Between work schedules, finances and family obligations, it seems stress can be found everywhere these days. But some busy parents will be surprised to learn it can also be found in their children. An expert at the University of Arkansas cautions parents against overlooking the warning signs and offers advice on how to handle a stressed-out kid.
"One of the first mistakes parents make is assuming that kids aren't susceptible to stress," said Rebecca Newgent, a researcher in the department of educational leadership, counseling and foundations. "They figure kids don't have to work; they don't have to pay bills; they have it easy. But actually, there are potential stressors at every age."
For example, grades, popularity and physical appearance can be stressful issues in a young person's life, as can family troubles like divorce or financial instability. But whether trivial or serious by adult standards, these issues all loom large in children's eyes, and Newgent advises parents not to dismiss an issue that seems to genuinely trouble their child.
According to Newgent, the first step in helping a child deal with stress is recognizing the symptoms. Knowing how stress manifests is especially important for parents of younger children, she said, because younger children may not know the cause of their symptoms, or they may lack the vocabulary to express what they're feeling.
Newgent explained that children exhibit stress in three ways: physically, behaviorally and psychologically. Physical symptoms may include frequent stomach aches, headaches, acne break-outs and even high blood pressure. Behaviorally, kids under stress often become more irritable or withdrawn. They may begin acting out at school or start neglecting their studies. If stress goes unchecked, children may start to show psychological symptoms such as forgetfulness or lack of concentration. Stress can even progress to more serious conditions such as chronic anxiety or depression, Newgent said.
If parents do see signs of stress in their child, Newgent recommends talking to the child — first trying to identify the child's feelings then, if possible, digging deeper to discern the cause of those feelings. Like adults, children can experience different types of stress, she explained.
For example, preparing for college or going to camp for the first time might be a source of "positive" stress — where some of the feelings are unpleasant, but the eventual outcome is rewarding. In such a case, parents should acknowledge the source of stress while encouraging their kids to persevere through difficulties in order to reach their goals.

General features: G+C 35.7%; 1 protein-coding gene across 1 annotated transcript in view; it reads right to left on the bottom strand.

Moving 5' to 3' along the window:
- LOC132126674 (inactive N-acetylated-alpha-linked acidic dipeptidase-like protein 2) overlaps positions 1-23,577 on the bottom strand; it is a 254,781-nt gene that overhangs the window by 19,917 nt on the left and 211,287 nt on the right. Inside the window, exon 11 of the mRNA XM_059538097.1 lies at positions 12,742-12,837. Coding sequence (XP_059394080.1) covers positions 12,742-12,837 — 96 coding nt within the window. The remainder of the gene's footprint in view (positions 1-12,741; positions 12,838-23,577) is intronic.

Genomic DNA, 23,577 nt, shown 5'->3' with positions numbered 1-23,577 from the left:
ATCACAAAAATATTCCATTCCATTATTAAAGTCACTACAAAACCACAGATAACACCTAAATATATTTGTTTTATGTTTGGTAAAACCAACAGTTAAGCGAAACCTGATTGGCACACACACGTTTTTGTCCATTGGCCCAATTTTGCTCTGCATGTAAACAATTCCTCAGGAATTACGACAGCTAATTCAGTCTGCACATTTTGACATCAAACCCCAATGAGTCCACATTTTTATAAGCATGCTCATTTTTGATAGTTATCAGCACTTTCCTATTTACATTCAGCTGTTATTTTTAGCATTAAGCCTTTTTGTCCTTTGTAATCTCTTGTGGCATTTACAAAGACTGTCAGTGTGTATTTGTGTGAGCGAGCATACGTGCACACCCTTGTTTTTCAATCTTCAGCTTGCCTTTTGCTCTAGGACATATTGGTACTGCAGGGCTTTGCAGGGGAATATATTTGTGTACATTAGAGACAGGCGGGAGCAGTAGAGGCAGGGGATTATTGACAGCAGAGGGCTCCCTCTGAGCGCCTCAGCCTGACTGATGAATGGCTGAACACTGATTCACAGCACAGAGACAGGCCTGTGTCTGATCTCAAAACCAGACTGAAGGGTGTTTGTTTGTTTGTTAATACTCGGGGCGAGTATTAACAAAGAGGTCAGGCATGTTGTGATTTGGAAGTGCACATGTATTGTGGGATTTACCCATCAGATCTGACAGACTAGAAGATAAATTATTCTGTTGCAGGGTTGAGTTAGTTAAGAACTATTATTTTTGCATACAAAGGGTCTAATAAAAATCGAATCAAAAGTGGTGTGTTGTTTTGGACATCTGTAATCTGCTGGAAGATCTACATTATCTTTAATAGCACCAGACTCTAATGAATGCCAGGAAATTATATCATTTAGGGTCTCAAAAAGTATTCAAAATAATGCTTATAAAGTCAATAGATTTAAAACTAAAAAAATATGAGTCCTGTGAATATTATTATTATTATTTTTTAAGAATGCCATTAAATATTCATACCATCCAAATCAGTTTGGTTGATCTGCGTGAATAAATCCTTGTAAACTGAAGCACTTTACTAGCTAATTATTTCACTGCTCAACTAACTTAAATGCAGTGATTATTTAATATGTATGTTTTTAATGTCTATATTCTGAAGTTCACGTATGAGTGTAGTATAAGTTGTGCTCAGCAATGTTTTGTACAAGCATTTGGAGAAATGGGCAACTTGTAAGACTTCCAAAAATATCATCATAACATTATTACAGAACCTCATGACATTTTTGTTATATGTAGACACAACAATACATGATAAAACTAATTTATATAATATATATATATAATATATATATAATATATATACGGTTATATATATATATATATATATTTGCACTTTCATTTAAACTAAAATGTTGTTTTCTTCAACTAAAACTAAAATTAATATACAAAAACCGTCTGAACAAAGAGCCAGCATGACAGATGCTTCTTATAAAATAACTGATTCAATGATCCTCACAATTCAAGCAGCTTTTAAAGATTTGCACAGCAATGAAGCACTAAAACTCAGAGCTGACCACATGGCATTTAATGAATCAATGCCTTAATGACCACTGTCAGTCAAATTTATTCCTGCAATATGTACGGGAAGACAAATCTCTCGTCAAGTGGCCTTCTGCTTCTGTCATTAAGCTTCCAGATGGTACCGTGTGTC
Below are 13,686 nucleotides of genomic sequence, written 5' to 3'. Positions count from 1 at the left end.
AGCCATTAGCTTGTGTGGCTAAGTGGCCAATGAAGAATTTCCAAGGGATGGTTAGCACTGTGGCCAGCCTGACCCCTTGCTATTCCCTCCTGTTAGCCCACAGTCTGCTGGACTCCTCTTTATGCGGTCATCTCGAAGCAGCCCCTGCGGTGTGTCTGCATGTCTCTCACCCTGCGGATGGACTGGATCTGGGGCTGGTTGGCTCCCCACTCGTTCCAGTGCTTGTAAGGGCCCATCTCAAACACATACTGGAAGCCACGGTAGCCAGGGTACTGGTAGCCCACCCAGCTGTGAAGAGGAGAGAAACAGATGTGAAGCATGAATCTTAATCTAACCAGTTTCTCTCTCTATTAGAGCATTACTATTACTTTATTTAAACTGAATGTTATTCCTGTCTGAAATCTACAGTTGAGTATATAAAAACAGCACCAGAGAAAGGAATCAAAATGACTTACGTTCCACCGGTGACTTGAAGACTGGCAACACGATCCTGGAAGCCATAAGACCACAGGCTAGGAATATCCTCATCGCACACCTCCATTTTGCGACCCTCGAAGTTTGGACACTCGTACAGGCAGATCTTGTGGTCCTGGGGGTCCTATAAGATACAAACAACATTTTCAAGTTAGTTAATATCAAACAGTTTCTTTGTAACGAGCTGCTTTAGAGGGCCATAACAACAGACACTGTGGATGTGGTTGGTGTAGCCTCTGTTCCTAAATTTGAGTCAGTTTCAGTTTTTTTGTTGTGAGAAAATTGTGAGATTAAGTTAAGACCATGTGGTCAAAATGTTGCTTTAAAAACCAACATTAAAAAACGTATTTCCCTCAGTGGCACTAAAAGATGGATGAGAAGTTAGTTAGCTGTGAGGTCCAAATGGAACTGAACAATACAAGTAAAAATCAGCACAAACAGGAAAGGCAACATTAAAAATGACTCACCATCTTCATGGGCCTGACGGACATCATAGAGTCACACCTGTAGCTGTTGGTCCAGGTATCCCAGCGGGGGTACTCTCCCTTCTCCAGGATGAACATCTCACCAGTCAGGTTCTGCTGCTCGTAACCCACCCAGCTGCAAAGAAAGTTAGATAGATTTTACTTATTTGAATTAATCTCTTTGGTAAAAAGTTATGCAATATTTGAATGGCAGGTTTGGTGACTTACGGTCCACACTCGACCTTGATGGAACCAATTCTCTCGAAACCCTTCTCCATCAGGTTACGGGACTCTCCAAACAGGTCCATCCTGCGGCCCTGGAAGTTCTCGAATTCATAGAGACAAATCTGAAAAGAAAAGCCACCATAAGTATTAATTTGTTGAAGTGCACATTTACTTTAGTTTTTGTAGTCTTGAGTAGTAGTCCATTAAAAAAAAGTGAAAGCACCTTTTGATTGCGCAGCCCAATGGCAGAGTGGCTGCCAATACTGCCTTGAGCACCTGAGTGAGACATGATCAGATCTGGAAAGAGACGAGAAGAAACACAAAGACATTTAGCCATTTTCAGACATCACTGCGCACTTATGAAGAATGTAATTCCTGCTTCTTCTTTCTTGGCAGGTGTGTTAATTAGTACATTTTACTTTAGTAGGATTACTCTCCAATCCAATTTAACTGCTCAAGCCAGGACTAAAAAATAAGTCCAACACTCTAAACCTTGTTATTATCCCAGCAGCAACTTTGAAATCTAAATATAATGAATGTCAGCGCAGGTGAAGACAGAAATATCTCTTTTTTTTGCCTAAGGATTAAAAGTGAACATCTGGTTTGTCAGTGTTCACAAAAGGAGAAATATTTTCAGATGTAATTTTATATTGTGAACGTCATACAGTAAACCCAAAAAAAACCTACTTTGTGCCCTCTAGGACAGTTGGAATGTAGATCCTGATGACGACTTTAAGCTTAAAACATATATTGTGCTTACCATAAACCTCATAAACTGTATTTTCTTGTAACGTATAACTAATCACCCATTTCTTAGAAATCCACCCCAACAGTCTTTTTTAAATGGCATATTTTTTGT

On the other hand, incidents such as bullying or perpetually poor grades represent forms of "negative" stress, Newgent said. Under these circumstances, parents should focus not just on alleviating stress but on working with their child to eliminate the cause.
School counselors, psychologists and even medication are available if children become overwhelmed by stress, but before parents resort to drastic measures, Newgent suggests they try two simple approaches. First, encourage the child to do something healthy.
"Exercise, go out into the fresh air, watch a silly movie — encourage them to find a mental or physical release that gives them a break from theirstress," Newgent said. "Amongst the withdrawal and the anxiety and all the negative side-effects, it's important to put some positive feelings intotheir lives."
It's long been known that physical exertion produces endorphins that can relieve symptoms of stress and depression, but any sort of leisure activity can be beneficial. Such an approach may seem like an attempt to distract children from their worries, but Newgent argues that it helps children establish a pattern of positive activity and teaches them to cope with stress through healthy habits.
Newgent's second recommendation is as much a prevention as a treatment. She urges parents to act as good role models for their kids — to deal with their own stress in reasonable and healthy ways. Just as parental worries can be felt and adopted by children, so can parental coping mechanisms, and parents who lash out or withdraw under pressure will have children who mimic that reaction, she said.
In addition, parents who react poorly to stress create an environment where children may try to hide their emotions to avoid upsetting their parents. Such circumstances — where parents are wrapped up in their own problems and children bury their feelings — invariably perpetuate stress, anxiety and depression in kids.
A more appropriate approach is for parents to deal with their stress individually but not to hide it from the family or pretend it doesn't exist."Children are perceptive. If there's stress in the house, they'll sense it and begin to feel it themselves," Newgent said.
In cases of long-term stress, Newgent recommends that parents acknowledge their feelings to their kids, but she cautions against revealing too much. Parents who discuss financial problems or family issues in great detail risk raising feelings of anxiety or personal responsibility in their children.
"Set appropriate boundaries about how you discuss family situations with your kids," she said. "When you do talk to them, assure them thatyou're working to fix the problem or make things better and that there's nothing they need to worry about. Be very reassuring."